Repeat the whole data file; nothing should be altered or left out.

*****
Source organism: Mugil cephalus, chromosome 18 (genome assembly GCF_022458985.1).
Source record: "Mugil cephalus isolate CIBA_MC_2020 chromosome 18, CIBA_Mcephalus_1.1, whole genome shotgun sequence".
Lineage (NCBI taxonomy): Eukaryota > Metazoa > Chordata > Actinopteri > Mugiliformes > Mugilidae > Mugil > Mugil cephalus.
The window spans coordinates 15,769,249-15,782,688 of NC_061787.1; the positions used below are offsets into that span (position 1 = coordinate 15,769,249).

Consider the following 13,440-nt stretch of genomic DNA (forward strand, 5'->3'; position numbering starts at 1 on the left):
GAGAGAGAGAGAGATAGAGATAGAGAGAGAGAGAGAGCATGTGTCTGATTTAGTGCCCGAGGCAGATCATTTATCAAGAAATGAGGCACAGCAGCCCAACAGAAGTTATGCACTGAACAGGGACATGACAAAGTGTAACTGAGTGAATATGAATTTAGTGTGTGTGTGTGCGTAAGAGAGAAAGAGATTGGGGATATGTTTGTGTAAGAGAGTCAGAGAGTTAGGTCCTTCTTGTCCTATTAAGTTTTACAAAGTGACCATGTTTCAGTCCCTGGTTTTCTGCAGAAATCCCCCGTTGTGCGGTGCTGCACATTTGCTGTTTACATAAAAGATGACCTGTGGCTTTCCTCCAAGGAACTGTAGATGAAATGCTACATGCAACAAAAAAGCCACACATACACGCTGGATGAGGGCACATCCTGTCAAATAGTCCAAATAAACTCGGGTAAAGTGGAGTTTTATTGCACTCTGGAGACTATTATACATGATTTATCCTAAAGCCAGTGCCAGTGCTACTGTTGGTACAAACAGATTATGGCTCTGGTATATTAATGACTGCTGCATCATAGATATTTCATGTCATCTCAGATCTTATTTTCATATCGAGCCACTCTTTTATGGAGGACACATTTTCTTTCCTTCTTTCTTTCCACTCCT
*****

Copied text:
Source organism: Mugil cephalus, chromosome 18 (genome assembly GCF_022458985.1).
Source record: "Mugil cephalus isolate CIBA_MC_2020 chromosome 18, CIBA_Mcephalus_1.1, whole genome shotgun sequence".
Lineage (NCBI taxonomy): Eukaryota > Metazoa > Chordata > Actinopteri > Mugiliformes > Mugilidae > Mugil > Mugil cephalus.
The window spans coordinates 15,769,249-15,782,688 of NC_061787.1; the positions used below are offsets into that span (position 1 = coordinate 15,769,249).

Consider the following 13,440-nt stretch of genomic DNA (forward strand, 5'->3'; position numbering starts at 1 on the left):
GAGAGAGAGAGAGATAGAGATAGAGAGAGAGAGAGAGCATGTGTCTGATTTAGTGCCCGAGGCAGATCATTTATCAAGAAATGAGGCACAGCAGCCCAACAGAAGTTATGCACTGAACAGGGACATGACAAAGTGTAACTGAGTGAATATGAATTTAGTGTGTGTGTGTGCGTAAGAGAGAAAGAGATTGGGGATATGTTTGTGTAAGAGAGTCAGAGAGTTAGGTCCTTCTTGTCCTATTAAGTTTTACAAAGTGACCATGTTTCAGTCCCTGGTTTTCTGCAGAAATCCCCCGTTGTGCGGTGCTGCACATTTGCTGTTTACATAAAAGATGACCTGTGGCTTTCCTCCAAGGAACTGTAGATGAAATGCTACATGCAACAAAAAAGCCACACATACACGCTGGATGAGGGCACATCCTGTCAAATAGTCCAAATAAACTCGGGTAAAGTGGAGTTTTATTGCACTCTGGAGACTATTATACATGATTTATCCTAAAGCCAGTGCCAGTGCTACTGTTGGTACAAACAGATTATGGCTCTGGTATATTAATGACTGCTGCATCATAGATATTTCATGTCATCTCAGATCTTATTTTCATATCGAGCCACTCTTTTATGGAGGACACATTTTCTTTCCTTCTTTCTTTCCACTCCT